I can “know” the “letters, words, and sentences” of the Torah, the mitzvot, and something of the Jewish writings to the limits of my education, but I can never “live” out the experiences, the meaning, the fabric of what it is to be Jewish, whether it is within the context of Messianic discipleship or otherwise. In saying, Recognize, please, to whom these belong, Tamar was calling Judah to acknowledge his unique identity as the father of her children (she was pregnant with twins) and (without realizing it) as the forefather of the Messiah.

I don’t believe that we Christians who stand alongside our Jewish brothers and sisters in the Messiah are hypocrites, either for actually standing by them or by discussing our relationship with each other. If such were the case, a great many writers and teachers, far more knowledgable and talented than I, would have to suffer the same accusation of “hypocrite” and, to serve the honor of Messiah, adjust our behavior accordingly.

contemplating-jumpingBut that would be psychotic.

Jewish and Gentile disciples of the Master are still united by one Messiah and one God. While Rabbi Dr. Michael Schiffman may say that Messianic Judaism and Christianity are two different and separate religions, he also said this:

I also believe Yeshua will bless those gentiles who truly love him. We acknowledge that the gentiles in Yeshua have a place in God’s heart. It makes them our brethren, just as our fellow Jews are our brethren. We are related to other Yeshua followers, just as we are related to other Jews. Nevertheless, Messianic Judaism and Christianity remain two separate religions, yet we have the same Messiah, Yeshua. That being the case, rather than beating each other up with statements of faith we require each other to affirm, it would be good if we just began by treating each other as brethren, loving and supporting one another. I have always been more happy affirming people than doctrinal statements.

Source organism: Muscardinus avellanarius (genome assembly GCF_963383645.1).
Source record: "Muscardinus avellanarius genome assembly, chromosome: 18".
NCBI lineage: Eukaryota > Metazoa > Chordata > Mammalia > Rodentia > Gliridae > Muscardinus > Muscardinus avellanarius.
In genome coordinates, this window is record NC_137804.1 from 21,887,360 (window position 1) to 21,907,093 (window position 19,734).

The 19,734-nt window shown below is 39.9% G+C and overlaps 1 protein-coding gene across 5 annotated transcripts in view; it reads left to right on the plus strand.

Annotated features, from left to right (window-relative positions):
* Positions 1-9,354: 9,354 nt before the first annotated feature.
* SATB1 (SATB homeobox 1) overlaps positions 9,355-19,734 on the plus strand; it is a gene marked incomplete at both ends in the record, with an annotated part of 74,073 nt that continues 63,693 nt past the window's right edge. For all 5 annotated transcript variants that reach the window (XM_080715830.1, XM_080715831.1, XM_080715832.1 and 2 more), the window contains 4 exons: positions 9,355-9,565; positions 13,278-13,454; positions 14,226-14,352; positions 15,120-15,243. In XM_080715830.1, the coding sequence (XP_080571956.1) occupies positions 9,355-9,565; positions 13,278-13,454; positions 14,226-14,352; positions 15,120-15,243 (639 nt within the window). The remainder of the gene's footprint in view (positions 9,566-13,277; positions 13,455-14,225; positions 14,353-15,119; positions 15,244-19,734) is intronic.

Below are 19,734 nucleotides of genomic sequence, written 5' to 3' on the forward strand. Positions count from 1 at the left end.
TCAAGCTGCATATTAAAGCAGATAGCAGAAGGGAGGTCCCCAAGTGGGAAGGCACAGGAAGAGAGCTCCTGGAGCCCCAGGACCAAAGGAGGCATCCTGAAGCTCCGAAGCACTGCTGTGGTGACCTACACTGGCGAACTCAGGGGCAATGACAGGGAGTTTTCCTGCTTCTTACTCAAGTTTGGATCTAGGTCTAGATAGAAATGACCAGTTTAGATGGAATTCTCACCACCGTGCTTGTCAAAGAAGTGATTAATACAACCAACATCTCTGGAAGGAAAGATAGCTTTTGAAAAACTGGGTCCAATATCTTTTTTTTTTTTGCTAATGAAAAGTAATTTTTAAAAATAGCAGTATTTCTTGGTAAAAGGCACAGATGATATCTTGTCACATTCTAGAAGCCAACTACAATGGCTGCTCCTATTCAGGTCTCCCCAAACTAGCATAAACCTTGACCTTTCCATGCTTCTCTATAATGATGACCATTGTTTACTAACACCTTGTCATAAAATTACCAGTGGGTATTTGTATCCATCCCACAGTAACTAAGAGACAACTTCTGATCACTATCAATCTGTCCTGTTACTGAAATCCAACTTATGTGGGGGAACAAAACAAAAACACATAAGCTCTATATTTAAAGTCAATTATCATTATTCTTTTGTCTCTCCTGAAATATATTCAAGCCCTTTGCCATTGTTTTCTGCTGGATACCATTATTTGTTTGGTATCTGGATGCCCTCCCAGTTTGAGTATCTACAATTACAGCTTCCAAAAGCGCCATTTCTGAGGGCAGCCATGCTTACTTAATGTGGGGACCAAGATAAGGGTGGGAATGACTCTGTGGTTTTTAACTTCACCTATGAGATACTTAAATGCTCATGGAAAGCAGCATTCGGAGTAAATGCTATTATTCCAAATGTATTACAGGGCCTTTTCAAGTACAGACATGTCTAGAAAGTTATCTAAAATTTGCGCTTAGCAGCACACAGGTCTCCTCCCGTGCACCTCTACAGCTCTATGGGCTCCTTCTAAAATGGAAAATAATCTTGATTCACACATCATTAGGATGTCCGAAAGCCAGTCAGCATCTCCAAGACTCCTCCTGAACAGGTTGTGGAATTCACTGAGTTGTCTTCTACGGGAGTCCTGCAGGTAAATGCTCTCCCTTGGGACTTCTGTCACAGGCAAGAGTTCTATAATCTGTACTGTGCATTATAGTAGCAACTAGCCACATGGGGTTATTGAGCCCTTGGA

That certainly doesn’t sound like he’s requiring isolation between Christians and Messianic Jews. How could he advocate for a complete separatist philosophy and still say that Christians and Jews should “began by treating each other as brethren, loving and supporting one another?” That seems to go along with a “Daily Lift” of Rabbi Zelig Pliskin:

When you build up your own courage, you will be able to serve as a coach to others. Some of the best courage coaches are those who had to struggle to attain the courage they now have. Since it didn’t come easy to them, they know what it’s like to lack the courage to do what others consider easy.

If you don’t yet have the courage you would like, let the knowledge that you will inevitably be able to help others serve as a further motivation to increase your own courage.

Recently, I’ve been encouraged and reminded that in writing this series of “morning meditations,” I’m encouraging others. These are words and actions we are supposed to live by.

Therefore encourage one another and build one another up, just as you are doing.

1 Thessalonians 5:11 (ESV)

Good Shabbos.

68 Days: Encouragement

I really, really needed this post today. Sent it to my husband and daughters. The story about Rabbi Schneur Zalman was wonderful. Thank you for writing. You are indeed a benefit to the body.

Blessings!

-Linda in a comment on
one of my blog posts

For God has not destined us for wrath, but to obtain salvation through our Lord Jesus Christ, who died for us so that whether we are awake or asleep we might live with him. Therefore encourage one another and build one another up, just as you are doing.

1 Thessalonians 5:9-11 (ESV)